We are Ahmadinejad’s Useful Enemy

The NYTimes has an article up on Iran’s recent crackdown on dissidents, the press, and rights groups:

The shift is occurring against the backdrop of an economy so stressed that although Iran is the world’s second-largest oil exporter, it is on the verge of rationing gasoline. At the same time, the nuclear standoff with the West threatens to bring new sanctions.

The hard-line administration of President Mahmoud Ahmadinejad, analysts say, faces rising pressure for failing to deliver on promises of greater prosperity from soaring oil revenue. It has been using American support for a change in government as well as a possible military attack as a pretext to hound his opposition and its sympathizers.

Meanwhile our “tough talk” (read: warmongering) is playing right into the hands of Ahmadinejad. The Iranian President gets to follow in our own fearless leader’s footsteps. As long as we remain an obvious threat to the region, despots and terrorists have their enemy signed and delivered for domestic consumption.  This helps free them from the responsibility of addressing pressing domestic issues or adhering to the will of the people.  One of the very real effects of abdicating our place as defender of liberty in favor of naked imperial desire is we provide an opening to power hungry politicians who smell opportunity in our war cries.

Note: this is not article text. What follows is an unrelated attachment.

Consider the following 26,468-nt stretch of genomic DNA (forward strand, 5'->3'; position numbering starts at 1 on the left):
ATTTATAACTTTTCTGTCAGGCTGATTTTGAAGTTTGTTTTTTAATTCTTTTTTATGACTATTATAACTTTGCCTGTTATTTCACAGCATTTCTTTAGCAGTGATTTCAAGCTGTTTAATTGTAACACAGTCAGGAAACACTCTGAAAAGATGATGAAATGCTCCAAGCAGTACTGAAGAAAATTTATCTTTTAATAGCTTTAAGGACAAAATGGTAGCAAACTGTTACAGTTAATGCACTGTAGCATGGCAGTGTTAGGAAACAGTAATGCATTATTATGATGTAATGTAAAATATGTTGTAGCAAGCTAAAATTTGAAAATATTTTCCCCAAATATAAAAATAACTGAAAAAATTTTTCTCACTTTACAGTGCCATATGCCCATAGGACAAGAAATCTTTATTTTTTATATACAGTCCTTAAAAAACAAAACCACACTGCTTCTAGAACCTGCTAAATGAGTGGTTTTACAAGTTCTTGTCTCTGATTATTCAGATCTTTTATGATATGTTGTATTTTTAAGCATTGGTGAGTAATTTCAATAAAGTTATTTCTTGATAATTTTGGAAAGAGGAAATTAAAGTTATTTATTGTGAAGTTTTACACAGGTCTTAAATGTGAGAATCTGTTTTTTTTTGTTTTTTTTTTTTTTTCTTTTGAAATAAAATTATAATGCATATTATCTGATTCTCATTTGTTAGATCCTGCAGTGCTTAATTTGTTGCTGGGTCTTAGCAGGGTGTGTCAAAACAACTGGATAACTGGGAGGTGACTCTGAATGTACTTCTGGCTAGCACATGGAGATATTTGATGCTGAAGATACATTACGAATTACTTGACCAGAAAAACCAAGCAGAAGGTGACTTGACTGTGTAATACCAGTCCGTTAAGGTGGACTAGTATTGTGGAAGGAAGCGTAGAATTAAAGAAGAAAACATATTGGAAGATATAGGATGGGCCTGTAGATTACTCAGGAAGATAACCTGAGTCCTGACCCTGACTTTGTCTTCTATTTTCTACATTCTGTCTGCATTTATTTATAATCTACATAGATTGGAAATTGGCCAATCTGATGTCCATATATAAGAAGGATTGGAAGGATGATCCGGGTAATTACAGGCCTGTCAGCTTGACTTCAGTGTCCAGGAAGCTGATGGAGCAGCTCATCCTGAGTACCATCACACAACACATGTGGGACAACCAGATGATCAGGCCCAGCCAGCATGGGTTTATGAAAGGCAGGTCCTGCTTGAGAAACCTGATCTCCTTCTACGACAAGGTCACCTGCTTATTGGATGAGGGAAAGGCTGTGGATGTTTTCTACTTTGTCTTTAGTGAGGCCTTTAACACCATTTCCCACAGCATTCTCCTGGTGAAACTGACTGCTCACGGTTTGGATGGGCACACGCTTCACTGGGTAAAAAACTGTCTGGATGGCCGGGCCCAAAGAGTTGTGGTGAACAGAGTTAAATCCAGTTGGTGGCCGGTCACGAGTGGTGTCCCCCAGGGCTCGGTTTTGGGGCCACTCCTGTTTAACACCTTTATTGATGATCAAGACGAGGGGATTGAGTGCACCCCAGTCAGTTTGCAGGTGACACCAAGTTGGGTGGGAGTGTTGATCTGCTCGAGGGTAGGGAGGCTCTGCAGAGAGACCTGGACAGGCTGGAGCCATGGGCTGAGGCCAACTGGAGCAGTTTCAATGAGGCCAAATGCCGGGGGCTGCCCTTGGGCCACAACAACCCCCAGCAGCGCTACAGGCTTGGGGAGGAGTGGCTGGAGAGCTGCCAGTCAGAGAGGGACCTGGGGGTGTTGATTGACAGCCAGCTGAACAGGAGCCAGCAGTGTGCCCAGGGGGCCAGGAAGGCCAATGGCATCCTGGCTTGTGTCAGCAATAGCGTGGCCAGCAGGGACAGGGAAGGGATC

Analysts trace the broadening crackdown to a March speech by Ayatollah Khamenei, whose pronouncements carry the weight of law. He warned that no one should damage national unity when the West was waging psychological war on Iran. The country has been under fire, particularly from the United States, which accuses it of trying to develop nuclear weapons and fomenting violence in Iraq.

Imagine a foreign policy towards Iran that dropped the threat of war, and took up the hard work of friendship and diplomacy. The Iranian people are being oppressed, but waving our overextended military in their face won’t help anyone. And judging by Iraq, the Iranians might be reasonably wary about the real-world effects of being “liberated”.

We should drop the tough talk on weapons, and start the tough talk on rights. But this is a discussion that will move forward with greater speed and stability if we approach it as friends, and not as useful enemies.

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